Brassicaceous Cover Crops to Reduce Root Knot Nematode and Improve Soil Quality in Protected Tomato Production Systems

Project Overview

Project Type: On-Farm Research
Funds awarded in 2016: $14,990.00
Projected End Date: 01/03/2017
Grant Recipient: University of Kentucky
Region: Southern
State: Kentucky
Principal Investigator:
Emily Pfeufer
University of Kentucky


No commodities identified


No practices identified

Proposal abstract:

High tunnels and greenhouses are protected agricultural structures that extend growing seasons in Kentucky and elsewhere in the South by providing frost protection and maintaining warmer soils. Many growers produce high value crops, like tomatoes, without crop rotation in these structures, yet sequential crops can deplete soil organic matter, increase salinity, and exacerbate soilborne pathogen issues, such as root knot nematodes (RKN). RKN (Meloidogyne spp.) are plant pathogenic roundworms with a sedentary adult female stage on roots. RKN can reduce tomato yields up to 60% in protected structures (Talavera et al., 2009).

Current RKN management strategies include soil fumigation, chemical nematicides, or resistant varieties. Fumigants are restricted-use chemicals that are most effectively applied by contracting with professional fumigation companies for a fee. Most growers are unable to use this approach due to poor access to fumigation services and incompatibility of equipment with the enclosed space of protected agricultural structures. Fumigants are also harmful to the environment and nonspecifically sterilize soils, eliminating beneficial microbes and soil animals in addition to soilborne pathogens. With nerve toxins as active ingredients, chemical nematicides effectively manage RKN populations, yet must be applied with great care as a result of potential non-target effects on applicators (Mitkowski and Abawi, 2003). Chemical nematicides may have difficulty moving through heavy soil profiles, resulting in only partial efficacy. Neither fumigation nor chemical nematicides are permissible management options for RKN in certified organic systems. Resistant tomato varieties are available to reduce the impact of southern RKN (M. incognita), however, this resistance “breaks” at high soil temperatures (Mitkowski and Abawi, 2003) and is ineffective against northern RKN (M. hapla). Grafting can be an effective strategy to grow desirable tomato varieties in RKN infested soils, however, these plants can be expensive in terms of labor and/or cost, and the rootstocks typically are not effective against northern RKN. Both southern and northern RKN are found in Kentucky soils, as well as other states within the southern region.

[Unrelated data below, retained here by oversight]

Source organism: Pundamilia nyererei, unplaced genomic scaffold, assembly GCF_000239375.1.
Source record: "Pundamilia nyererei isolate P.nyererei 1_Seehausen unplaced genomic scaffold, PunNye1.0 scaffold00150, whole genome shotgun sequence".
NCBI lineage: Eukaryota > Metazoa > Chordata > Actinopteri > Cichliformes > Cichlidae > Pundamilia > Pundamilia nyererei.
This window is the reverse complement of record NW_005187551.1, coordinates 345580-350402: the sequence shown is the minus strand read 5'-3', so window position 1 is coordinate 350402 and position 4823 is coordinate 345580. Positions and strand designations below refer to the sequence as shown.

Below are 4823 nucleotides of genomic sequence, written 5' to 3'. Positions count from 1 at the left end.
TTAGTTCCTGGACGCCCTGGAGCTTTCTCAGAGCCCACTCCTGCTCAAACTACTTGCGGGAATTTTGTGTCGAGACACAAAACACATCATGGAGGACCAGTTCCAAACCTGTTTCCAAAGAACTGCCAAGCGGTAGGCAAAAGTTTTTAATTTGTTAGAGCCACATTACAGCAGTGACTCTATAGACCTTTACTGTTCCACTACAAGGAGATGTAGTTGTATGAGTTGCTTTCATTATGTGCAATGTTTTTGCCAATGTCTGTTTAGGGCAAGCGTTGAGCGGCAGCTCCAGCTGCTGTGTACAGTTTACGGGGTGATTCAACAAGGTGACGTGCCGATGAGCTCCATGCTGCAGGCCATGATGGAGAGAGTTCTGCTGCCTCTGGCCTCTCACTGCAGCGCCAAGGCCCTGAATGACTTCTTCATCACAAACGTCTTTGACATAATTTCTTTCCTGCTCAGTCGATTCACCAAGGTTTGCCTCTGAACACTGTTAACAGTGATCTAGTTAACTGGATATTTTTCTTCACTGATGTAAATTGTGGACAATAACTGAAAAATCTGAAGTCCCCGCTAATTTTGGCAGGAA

Long-term, economically sustainable production within protected agricultural structures is closely related to maintenance of soil quality. Measures of soil quality include soil organic matter, salinity, and pH. Organic matter stabilizes aggregates in soil, which improves texture, allows for better aeration and root system development, and promotes communities of beneficial microbes (Shepherd et al., 2002), which are components of disease-suppressive soils. High salinity and pH reduce the ability of plants to take up water and micronutrients and contribute to crusting and poor soil structure. Composted manure is one strategy to increase soil organic matter, but increasing concerns about the introduction of foodborne pathogens have led to avoidance of manure use in commercial production. Currently, growers in the Southern region lack solutions that are both effective and environmentally sustainable for simultaneous problems with RKN and soil quality in protected agricultural structures.

Project objectives from proposal:

  • To determine the efficacy of brassicaceous cover crops in reducing root knot nematode populations, augmenting high tunnel soil organic matter and salinity, and increasing tomato yields.
  • To educate growers and extension agents on vegetable production and disease management in high tunnel systems.
Any opinions, findings, conclusions, or recommendations expressed in this publication are those of the author(s) and do not necessarily reflect the view of the U.S. Department of Agriculture or SARE.